3 Riveting Reads To Celebrate Native American Heritage Month

In honor of Native American Heritage Month, this week’s Three to Read line-up highlights some dazzling debut novels from Indigenous authors.

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November marks National Native American Heritage Month (NNAHM) in the United States. A time to lift up the voices of Indigenous peoples and raise awareness about the challenges Native American communities have faced historically and in the present day. Click here to learn more about NNAHM, including ongoing Indigenous rights advocacy and conservation efforts.

To kick off our observance of Native American Heritage Month here at Bookstr, we’ve compiled a handful of debut novels from three outstanding Indigenous authors. Read on to learn more about our picks, which explore themes of survival, grief, community, and the supernatural.

Hot Pick

Shutter

by Ramona Emerson

Image via Amazon

SYNOPSIS:

Rita Todacheene is a forensic photographer with an eye for detail. The supernatural secret to her success working for the Albuquerque police is that she can see the ghosts of the victims, which helps guide her toward clues. One day, when she’s sent to photograph a supposed suicide, the victim’s ghost tells her she was murdered. The deceased then latches on to Rita and drags her into a dangerous quest for revenge.

WHY:

This gripping debut from Ramona Emerson, a Diné writer and filmmaker from New Mexico, is already making a splash in the literary world. Longlisted for the National Book Award, this crime thriller set in the Navajo Nation is receiving high praise for its ingenuity and coming-of-age storytelling. To learn more about the author, check out Reel Indian Pictures, the production company she founded with her husband.

Coffee Shop Read

Night of the Living Rez

by Morgan Talty

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SYNOPSIS:

This debut collection of twelve stories is set in a Native community in Maine. Its striking humor, insight, and humanity make for a moving portrayal of an Indigenous community in the 21st century. Focusing particularly on the Penobscot nation, Talty’s stories are imbued with themes of family inheritance and perseverance after tragedy.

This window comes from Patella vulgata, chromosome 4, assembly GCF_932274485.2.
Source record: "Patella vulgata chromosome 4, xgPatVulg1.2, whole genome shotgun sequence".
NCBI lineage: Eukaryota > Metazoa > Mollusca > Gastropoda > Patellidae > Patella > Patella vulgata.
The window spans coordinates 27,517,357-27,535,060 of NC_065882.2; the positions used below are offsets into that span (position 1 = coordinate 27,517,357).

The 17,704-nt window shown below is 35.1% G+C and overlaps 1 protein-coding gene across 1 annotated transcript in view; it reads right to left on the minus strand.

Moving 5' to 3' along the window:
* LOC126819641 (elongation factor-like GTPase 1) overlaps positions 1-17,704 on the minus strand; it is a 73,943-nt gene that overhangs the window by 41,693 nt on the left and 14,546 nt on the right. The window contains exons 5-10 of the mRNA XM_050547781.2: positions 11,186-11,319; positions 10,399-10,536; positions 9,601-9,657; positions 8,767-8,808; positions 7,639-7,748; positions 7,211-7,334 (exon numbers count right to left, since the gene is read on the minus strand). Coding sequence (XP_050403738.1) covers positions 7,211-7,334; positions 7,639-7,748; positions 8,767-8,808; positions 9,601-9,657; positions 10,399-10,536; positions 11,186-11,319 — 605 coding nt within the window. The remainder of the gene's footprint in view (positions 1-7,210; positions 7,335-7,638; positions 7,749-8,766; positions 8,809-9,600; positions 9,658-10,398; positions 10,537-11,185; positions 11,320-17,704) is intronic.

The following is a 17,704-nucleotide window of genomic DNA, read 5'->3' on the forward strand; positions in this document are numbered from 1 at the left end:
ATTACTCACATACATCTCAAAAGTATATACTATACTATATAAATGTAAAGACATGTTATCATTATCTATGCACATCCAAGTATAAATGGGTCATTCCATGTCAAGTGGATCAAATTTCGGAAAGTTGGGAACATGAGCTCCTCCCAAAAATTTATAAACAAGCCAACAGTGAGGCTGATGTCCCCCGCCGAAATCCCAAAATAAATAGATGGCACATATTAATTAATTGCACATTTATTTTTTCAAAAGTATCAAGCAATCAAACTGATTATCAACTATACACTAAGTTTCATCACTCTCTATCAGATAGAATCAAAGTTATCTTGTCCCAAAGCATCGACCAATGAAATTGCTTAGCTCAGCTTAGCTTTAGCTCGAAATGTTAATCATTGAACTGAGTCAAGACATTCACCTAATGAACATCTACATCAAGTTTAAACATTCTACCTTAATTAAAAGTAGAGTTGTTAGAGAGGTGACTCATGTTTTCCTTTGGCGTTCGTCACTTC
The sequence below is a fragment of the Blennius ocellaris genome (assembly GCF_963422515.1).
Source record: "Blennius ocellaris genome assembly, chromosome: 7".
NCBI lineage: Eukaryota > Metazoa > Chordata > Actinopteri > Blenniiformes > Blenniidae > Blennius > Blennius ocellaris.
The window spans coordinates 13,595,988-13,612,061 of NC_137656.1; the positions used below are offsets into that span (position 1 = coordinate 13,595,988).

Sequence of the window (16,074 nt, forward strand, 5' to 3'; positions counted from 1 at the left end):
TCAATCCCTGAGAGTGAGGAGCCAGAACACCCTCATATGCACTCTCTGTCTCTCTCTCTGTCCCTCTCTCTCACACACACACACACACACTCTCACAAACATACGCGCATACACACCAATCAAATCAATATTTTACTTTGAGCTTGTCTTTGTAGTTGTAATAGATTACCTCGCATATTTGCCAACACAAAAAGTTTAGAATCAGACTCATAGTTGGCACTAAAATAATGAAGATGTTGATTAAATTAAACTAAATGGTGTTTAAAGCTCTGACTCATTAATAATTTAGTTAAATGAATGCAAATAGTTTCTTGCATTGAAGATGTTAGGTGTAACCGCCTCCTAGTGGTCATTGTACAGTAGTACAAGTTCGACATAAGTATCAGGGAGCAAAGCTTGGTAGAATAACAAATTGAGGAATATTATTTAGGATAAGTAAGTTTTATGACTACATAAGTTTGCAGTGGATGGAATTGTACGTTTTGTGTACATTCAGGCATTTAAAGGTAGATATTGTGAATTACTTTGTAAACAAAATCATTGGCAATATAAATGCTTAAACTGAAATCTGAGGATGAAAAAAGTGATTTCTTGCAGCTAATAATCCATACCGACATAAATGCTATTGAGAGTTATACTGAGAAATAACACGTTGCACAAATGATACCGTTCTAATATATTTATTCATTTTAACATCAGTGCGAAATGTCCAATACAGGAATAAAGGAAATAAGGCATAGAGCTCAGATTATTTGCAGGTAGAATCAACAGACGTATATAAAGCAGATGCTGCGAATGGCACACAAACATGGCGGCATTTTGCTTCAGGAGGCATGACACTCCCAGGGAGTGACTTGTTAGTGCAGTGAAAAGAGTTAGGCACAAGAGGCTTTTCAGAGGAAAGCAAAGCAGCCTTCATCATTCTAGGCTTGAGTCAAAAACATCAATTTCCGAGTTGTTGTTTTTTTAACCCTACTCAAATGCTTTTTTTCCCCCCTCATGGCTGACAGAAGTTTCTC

WHY:

Perfect to peruse at your local coffee shop, Night of the Living Rez has something for everyone, with stories that’ll make you laugh and cry at the same time. As a winner of the New England Book Award and a Barnes & Noble Discover Award finalist, this new collection cements Talty’s emergence as one of the top contemporary fiction talents today.

Dark Horse

A Minor Chorus

by Billy-Ray Belcourt

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SYNOPSIS:

Set in Northern Alberta, Canada, a queer Indigenous doctoral student is caught between his childhood on the reservation and his new urban life in academia. To explore the intricacies of his life and identity, he pauses work on his dissertation to write a novel. Drawing from a series of illuminating connections, our unnamed protagonist weighs pivotal conversations and lingering memories to create a breathtaking examination of loneliness, generational trauma, colonialism, and more.

WHY:

Belcourt’s debut novel breathes life into the modern queer and Indigenous experience in beautiful prose. It was longlisted for the Scotiabank Giller Prize, displaying Belcourt’s continued literary prowess as one of Canada’s most significant young writers to watch. Check out A Minor Chorus for a meditative, genre-defying story “that reveals the texture of life in a town literature has left unexplored.”

Check back here each week for more Three to Read line-ups!

FEATURED IMAGE VIA BOOKSTR / GRIFFYN TIJAMO